Involved-field radiotherapy for advanced Hodgkin's lymphoma.
SourceThe New England Journal of Medicine, 348, 24, (2003), pp. 2396-2406
Article / Letter to editor
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The New England Journal of Medicine
SubjectUMCN 1.2: Molecular diagnosis, prognosis and monitoring; UMCN 1.5: Interventional oncology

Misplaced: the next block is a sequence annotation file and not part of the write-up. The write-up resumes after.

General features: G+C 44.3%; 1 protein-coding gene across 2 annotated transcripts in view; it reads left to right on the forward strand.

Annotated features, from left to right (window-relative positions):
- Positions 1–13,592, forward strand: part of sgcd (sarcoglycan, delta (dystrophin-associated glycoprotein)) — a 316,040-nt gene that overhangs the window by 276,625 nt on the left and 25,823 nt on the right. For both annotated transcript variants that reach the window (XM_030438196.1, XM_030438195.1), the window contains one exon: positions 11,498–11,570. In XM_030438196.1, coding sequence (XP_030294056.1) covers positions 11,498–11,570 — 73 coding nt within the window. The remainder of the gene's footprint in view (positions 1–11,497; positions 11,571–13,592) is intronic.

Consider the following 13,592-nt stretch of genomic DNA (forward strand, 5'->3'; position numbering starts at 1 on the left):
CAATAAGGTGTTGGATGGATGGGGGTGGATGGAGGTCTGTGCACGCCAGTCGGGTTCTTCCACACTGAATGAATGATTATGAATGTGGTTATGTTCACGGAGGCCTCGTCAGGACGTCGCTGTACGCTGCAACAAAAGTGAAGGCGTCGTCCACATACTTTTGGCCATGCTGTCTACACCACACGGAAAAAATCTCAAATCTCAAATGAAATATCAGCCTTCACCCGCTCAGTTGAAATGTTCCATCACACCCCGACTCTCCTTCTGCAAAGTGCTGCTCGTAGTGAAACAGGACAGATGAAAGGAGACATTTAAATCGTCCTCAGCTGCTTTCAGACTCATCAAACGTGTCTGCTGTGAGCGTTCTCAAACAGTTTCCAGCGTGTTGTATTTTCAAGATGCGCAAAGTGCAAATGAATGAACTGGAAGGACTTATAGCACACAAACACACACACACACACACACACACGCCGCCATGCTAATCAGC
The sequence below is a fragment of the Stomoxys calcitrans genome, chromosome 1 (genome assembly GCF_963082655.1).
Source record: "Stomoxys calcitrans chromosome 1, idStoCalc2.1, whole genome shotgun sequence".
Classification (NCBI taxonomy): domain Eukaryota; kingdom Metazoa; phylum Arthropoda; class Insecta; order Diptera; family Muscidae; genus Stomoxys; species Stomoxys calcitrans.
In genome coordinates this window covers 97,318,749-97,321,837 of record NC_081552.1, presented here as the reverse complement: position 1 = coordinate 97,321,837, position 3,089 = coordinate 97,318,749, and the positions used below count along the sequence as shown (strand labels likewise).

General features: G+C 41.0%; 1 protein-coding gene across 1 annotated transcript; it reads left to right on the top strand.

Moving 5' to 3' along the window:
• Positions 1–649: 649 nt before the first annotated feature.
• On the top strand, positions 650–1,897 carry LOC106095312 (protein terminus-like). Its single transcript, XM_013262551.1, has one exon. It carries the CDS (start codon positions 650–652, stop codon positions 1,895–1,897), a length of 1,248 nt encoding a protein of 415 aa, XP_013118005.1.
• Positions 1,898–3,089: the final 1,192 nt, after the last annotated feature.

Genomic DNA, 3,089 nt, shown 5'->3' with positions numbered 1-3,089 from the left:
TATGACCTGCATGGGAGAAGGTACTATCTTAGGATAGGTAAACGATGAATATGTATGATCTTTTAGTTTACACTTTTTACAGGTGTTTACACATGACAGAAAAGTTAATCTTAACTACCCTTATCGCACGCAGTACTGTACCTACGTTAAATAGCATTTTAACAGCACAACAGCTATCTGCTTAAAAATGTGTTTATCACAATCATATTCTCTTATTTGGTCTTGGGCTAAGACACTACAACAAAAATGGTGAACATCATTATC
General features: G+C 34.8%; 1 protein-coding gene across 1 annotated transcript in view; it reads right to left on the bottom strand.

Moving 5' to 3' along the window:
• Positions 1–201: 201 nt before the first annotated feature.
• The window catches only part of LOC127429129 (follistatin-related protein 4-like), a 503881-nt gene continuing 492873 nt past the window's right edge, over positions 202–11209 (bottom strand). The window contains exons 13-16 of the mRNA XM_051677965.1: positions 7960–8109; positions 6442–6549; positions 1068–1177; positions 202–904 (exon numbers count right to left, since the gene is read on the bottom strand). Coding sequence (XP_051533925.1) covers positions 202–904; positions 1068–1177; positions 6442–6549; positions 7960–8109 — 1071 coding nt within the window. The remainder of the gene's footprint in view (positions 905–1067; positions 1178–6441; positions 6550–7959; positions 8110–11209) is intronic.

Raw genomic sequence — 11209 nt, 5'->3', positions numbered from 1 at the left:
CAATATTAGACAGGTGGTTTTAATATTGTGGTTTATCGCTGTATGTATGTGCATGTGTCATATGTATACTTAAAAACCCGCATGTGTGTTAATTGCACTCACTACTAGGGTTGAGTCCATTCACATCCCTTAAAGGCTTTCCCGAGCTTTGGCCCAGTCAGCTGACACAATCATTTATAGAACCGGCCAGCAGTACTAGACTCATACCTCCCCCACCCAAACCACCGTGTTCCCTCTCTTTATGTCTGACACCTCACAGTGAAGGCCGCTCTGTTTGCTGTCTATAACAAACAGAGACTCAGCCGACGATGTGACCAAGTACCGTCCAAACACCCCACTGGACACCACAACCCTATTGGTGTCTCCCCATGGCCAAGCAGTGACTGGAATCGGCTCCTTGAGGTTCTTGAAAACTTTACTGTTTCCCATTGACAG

BACKGROUND: The use of involved-field radiotherapy after chemotherapy for advanced Hodgkin's lymphoma is controversial. METHODS: We randomly assigned patients with previously untreated stage III or IV Hodgkin's lymphoma who were in complete remission after hybrid chemotherapy with mechlorethamine, vincristine, procarbazine, prednisone, doxorubicin, bleomycin, and vinblastine (MOPP-ABV) to receive either no further treatment or involved-field radiotherapy. Radiotherapy consisted of 24 Gy to all initially involved nodal areas and 16 to 24 Gy to all initially involved extranodal sites. Patients in partial remission were treated with 30 Gy to nodal areas and 18 to 24 Gy to extranodal sites. RESULTS: Of 739 patients, 421 had a complete remission; 161 of these patients were assigned to no further treatment, and 172 to involved-field radiotherapy. The median follow-up was 79 months. The five-year event-free survival rate was 84 percent in the group that did not receive radiotherapy and 79 percent in the group that received involved-field radiotherapy (P=0.35). The five-year overall survival rates were 91 and 85 percent, respectively (P=0.07). Among the 250 patients in partial remission after chemotherapy, the five-year event-free and overall survival rates were 79 and 87 percent, respectively. CONCLUSIONS: Involved-field radiotherapy did not improve the outcome in patients with advanced-stage Hodgkin's lymphoma who had a complete remission after MOPP-ABV chemotherapy. Radiotherapy may benefit patients with a partial response after chemotherapy.
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